SolarReserve’s first-generation solar power plant is a welcome sign of green progress. Once the Crescent Dunes Solar Energy Project is completed in 2013, it will generate roughly 480,000 megawatt hours per year of clean, renewable electricity to power 75,000 homes during peak electricity periods. The company’s unique concentrating solar power (CSP) technology and innovative energy storage was developed by the same Rocketdyne engineers and scientists who designed Apollo rockets, Space Shuttle engines, and the solar power system for the International Space Station.
Harnessing Sunlight with Concentrating Solar Power Technology
Tonopah Solar Energy, a subsidiary of SolarReserve, manages the project located on 1,600 acres northwest of Tonopah, a historical silver mining town near the Nevada desert. The site selection was based on key ingredients for optimum solar energy - hours of direct sunlight, altitude (more intense sunlight), and DNI (Direct Normal Irradiance) strength. The power plant design includes a tall receiver tower and power block positioned centrally in a large circular field of mirrors known as heliostats. The 100 ft. receiver is mounted upon the 553 ft. concrete tower. Tower height is essential for plant efficiency and ensures the heliostat array can concentrate sunlight onto the receiver.
Comprised of thousands of tracking mirrors in a two-square mile area, the solar collection field operates whenever there is ample solar resource to collect energy. SolarReserve’s propriety motion control software lies on a central computer that sends angle location data to the heliostat field, and the mirrors move simultaneously as the sun travels across the sky. The energy is stored and delivered to the grid anytime, even after sundown. The 110 MW plant will utilize an ordinary steam turbine generator to produce electricity, but integrates a sophisticated hybrid cooling system using less than 600 acre-feet/year of water, a scarce commodity in the Southwest.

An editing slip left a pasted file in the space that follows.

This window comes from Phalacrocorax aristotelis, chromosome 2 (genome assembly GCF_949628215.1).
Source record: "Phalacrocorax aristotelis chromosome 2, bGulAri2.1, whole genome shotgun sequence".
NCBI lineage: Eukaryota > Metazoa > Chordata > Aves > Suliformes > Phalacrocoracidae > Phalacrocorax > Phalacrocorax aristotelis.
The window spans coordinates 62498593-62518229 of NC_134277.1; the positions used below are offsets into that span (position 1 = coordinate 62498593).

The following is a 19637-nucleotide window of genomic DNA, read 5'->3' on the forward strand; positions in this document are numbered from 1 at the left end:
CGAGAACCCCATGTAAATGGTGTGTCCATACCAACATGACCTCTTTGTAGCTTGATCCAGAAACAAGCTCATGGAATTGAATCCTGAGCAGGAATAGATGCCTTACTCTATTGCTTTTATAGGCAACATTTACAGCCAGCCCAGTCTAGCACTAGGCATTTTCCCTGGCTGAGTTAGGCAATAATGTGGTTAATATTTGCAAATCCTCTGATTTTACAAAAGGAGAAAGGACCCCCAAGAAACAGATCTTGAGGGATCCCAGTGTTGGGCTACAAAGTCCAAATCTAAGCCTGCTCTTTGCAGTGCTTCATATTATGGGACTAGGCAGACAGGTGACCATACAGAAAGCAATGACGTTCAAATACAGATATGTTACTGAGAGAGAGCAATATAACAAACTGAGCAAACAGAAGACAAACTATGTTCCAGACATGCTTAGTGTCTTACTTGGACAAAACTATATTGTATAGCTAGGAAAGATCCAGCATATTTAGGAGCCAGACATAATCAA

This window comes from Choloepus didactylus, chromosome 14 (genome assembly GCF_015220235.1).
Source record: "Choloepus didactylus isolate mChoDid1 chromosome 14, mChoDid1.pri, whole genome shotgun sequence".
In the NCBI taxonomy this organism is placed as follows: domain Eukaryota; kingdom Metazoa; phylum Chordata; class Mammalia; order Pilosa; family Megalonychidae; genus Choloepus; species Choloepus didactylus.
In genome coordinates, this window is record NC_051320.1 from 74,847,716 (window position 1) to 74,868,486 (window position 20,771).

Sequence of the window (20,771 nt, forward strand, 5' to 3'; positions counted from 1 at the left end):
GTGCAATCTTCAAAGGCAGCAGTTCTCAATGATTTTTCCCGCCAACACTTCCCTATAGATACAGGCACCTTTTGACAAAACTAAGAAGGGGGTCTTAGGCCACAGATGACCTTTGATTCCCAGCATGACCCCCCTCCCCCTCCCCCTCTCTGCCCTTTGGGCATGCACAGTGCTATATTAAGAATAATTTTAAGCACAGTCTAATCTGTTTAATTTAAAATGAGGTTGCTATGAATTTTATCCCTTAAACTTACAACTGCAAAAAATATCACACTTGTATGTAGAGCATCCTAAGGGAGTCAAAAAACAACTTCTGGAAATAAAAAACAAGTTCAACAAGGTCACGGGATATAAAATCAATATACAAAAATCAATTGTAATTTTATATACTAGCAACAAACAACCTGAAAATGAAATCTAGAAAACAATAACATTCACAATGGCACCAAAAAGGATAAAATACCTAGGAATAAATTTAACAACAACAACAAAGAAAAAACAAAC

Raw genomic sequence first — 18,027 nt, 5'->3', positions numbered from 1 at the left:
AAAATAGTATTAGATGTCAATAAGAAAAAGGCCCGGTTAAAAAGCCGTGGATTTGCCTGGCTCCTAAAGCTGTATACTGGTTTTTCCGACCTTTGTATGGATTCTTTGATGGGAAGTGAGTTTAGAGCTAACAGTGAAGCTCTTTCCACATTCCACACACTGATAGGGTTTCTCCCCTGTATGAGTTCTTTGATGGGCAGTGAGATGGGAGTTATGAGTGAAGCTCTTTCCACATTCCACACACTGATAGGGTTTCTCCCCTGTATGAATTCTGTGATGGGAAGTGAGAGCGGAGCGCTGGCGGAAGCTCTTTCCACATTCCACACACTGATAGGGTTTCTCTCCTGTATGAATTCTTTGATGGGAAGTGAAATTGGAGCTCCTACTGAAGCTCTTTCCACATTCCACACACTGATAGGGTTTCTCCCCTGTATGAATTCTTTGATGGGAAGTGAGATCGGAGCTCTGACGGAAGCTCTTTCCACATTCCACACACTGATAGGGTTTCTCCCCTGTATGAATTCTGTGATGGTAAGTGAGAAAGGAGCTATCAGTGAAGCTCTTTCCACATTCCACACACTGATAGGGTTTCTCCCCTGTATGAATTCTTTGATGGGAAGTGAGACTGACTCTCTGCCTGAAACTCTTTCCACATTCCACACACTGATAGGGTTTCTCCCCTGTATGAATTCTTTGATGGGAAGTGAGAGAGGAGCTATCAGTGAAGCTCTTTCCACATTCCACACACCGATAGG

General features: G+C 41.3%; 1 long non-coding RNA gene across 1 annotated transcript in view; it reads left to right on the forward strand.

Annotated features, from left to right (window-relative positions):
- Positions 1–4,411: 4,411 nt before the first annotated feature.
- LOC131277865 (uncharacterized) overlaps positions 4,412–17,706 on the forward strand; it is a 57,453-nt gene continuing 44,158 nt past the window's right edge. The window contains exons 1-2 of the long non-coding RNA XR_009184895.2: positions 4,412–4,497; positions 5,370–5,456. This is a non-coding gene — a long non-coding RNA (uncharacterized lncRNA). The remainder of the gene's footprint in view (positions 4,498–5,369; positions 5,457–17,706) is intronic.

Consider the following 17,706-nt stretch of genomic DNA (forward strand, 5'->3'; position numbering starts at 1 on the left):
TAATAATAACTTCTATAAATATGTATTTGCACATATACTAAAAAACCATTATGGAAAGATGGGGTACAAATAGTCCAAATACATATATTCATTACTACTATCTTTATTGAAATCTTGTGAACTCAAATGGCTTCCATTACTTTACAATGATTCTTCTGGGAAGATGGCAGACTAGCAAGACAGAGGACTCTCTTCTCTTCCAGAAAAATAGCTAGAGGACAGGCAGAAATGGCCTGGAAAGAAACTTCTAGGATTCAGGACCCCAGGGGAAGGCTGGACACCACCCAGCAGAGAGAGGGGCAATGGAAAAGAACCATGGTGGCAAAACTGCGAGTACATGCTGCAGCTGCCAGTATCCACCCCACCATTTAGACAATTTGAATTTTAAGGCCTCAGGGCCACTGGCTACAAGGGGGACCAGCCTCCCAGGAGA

The power tower receiver glows as it soaks up the sun during the day, but remains dormant at night. Its high heat flux hardware is a unique blend of liquid rocket engine heat transfer technology and molten salt handling expertise. Inside the receiver, concentrated sunlight heats molten salt to more than 1,000 degrees Fahrenheit. The liquid then flows into an insulated storage tank maintaining 98% thermal efficiency. It is eventually pumped to the generator to produce electricity. This process is similar to a standard coal-fired power plant, but it is fueled by clean and free solar energy.
The solar power plant utilizes components primarily manufactured in the U.S.A., as opposed to competing technologies using mostly imported parts and assemblies. Bar a few one-of-a-kind components, the plant employs readily available materials (mirrors) and established technologies (steam generators and turbines). The inexpensive molten salt is made from an environmentally-friendly mixture of sodium and potassium nitrate, the same ingredients used in garden fertilizer. This configuration of materials and equipment will enable SolarReserve to provide electricity at or below prices from traditional sources such as coal or natural gas.
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